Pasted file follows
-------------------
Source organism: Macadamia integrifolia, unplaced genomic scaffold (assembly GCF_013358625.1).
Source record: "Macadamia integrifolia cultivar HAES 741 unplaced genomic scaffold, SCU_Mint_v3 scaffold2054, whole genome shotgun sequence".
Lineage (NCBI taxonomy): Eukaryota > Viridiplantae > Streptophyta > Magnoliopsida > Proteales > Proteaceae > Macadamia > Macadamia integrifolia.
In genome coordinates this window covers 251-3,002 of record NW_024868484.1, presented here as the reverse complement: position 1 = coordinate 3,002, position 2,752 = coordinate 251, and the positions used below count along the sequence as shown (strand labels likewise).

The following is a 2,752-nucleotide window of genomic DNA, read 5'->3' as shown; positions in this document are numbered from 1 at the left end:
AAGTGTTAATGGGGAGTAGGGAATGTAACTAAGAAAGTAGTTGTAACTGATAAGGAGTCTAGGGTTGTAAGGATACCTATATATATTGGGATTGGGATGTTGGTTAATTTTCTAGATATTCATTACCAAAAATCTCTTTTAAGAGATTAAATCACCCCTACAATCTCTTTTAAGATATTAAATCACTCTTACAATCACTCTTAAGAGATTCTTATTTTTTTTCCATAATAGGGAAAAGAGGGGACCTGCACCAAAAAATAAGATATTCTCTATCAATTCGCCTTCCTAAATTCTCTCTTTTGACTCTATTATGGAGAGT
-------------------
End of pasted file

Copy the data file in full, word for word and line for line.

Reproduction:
Source organism: Macadamia integrifolia, unplaced genomic scaffold (assembly GCF_013358625.1).
Source record: "Macadamia integrifolia cultivar HAES 741 unplaced genomic scaffold, SCU_Mint_v3 scaffold2054, whole genome shotgun sequence".
Lineage (NCBI taxonomy): Eukaryota > Viridiplantae > Streptophyta > Magnoliopsida > Proteales > Proteaceae > Macadamia > Macadamia integrifolia.
In genome coordinates this window covers 251-3,002 of record NW_024868484.1, presented here as the reverse complement: position 1 = coordinate 3,002, position 2,752 = coordinate 251, and the positions used below count along the sequence as shown (strand labels likewise).

The following is a 2,752-nucleotide window of genomic DNA, read 5'->3' as shown; positions in this document are numbered from 1 at the left end:
AAGTGTTAATGGGGAGTAGGGAATGTAACTAAGAAAGTAGTTGTAACTGATAAGGAGTCTAGGGTTGTAAGGATACCTATATATATTGGGATTGGGATGTTGGTTAATTTTCTAGATATTCATTACCAAAAATCTCTTTTAAGAGATTAAATCACCCCTACAATCTCTTTTAAGATATTAAATCACTCTTACAATCACTCTTAAGAGATTCTTATTTTTTTTCCATAATAGGGAAAAGAGGGGACCTGCACCAAAAAATAAGATATTCTCTATCAATTCGCCTTCCTAAATTCTCTCTTTTGACTCTATTATGGAGAGT